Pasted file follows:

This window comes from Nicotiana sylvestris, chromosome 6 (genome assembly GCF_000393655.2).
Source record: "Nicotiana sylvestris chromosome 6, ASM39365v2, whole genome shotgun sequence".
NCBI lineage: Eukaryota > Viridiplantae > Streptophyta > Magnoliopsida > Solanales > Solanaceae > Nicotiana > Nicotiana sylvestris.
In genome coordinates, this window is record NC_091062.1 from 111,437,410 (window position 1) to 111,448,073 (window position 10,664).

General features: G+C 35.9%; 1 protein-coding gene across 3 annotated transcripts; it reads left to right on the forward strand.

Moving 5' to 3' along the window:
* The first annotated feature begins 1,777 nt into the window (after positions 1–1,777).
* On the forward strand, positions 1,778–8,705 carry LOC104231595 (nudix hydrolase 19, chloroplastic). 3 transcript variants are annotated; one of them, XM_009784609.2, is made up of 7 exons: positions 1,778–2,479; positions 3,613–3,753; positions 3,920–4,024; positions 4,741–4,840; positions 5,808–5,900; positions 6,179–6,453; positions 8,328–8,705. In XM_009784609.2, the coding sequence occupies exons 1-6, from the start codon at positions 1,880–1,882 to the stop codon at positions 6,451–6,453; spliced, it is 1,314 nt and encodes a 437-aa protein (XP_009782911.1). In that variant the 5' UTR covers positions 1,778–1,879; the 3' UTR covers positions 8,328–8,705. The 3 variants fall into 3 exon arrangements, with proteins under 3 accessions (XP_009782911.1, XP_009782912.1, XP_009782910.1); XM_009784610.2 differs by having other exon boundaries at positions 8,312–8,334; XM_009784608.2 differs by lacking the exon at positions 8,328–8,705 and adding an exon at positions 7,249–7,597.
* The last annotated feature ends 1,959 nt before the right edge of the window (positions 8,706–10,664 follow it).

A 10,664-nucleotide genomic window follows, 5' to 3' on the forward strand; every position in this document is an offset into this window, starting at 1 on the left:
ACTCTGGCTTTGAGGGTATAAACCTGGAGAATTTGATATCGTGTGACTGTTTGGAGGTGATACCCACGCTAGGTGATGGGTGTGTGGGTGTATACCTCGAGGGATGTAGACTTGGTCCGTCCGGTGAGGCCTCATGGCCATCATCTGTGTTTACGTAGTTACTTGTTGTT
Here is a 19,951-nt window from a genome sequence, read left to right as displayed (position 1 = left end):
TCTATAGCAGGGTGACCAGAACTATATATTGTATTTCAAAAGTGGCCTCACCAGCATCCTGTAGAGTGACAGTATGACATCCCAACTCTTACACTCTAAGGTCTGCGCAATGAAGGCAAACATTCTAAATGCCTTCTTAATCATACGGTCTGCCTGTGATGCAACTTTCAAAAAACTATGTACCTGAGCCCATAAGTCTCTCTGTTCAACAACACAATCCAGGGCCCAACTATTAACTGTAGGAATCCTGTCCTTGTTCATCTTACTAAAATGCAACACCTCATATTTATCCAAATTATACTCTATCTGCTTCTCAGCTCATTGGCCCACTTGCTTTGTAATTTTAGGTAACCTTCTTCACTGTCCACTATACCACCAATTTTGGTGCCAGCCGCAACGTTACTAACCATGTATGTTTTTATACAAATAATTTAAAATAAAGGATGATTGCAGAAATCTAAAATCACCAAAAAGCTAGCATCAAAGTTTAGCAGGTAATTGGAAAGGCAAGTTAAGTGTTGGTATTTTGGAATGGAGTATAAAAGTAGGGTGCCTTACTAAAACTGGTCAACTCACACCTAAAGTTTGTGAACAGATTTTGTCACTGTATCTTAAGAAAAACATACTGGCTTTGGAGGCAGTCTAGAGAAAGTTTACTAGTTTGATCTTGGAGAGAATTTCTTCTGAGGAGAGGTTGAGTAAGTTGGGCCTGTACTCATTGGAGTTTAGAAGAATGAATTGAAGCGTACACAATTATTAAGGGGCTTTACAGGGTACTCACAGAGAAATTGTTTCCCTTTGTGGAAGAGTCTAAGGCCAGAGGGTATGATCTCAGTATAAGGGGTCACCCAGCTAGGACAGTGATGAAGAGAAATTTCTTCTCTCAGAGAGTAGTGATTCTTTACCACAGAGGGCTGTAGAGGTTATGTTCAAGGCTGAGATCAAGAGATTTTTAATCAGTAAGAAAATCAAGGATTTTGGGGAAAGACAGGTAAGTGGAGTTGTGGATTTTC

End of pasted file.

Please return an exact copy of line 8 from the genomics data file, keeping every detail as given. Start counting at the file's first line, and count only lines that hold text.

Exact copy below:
* On the forward strand, positions 1,778–8,705 carry LOC104231595 (nudix hydrolase 19, chloroplastic). 3 transcript variants are annotated; one of them, XM_009784609.2, is made up of 7 exons: positions 1,778–2,479; positions 3,613–3,753; positions 3,920–4,024; positions 4,741–4,840; positions 5,808–5,900; positions 6,179–6,453; positions 8,328–8,705. In XM_009784609.2, the coding sequence occupies exons 1-6, from the start codon at positions 1,880–1,882 to the stop codon at positions 6,451–6,453; spliced, it is 1,314 nt and encodes a 437-aa protein (XP_009782911.1). In that variant the 5' UTR covers positions 1,778–1,879; the 3' UTR covers positions 8,328–8,705. The 3 variants fall into 3 exon arrangements, with proteins under 3 accessions (XP_009782911.1, XP_009782912.1, XP_009782910.1); XM_009784610.2 differs by having other exon boundaries at positions 8,312–8,334; XM_009784608.2 differs by lacking the exon at positions 8,328–8,705 and adding an exon at positions 7,249–7,597.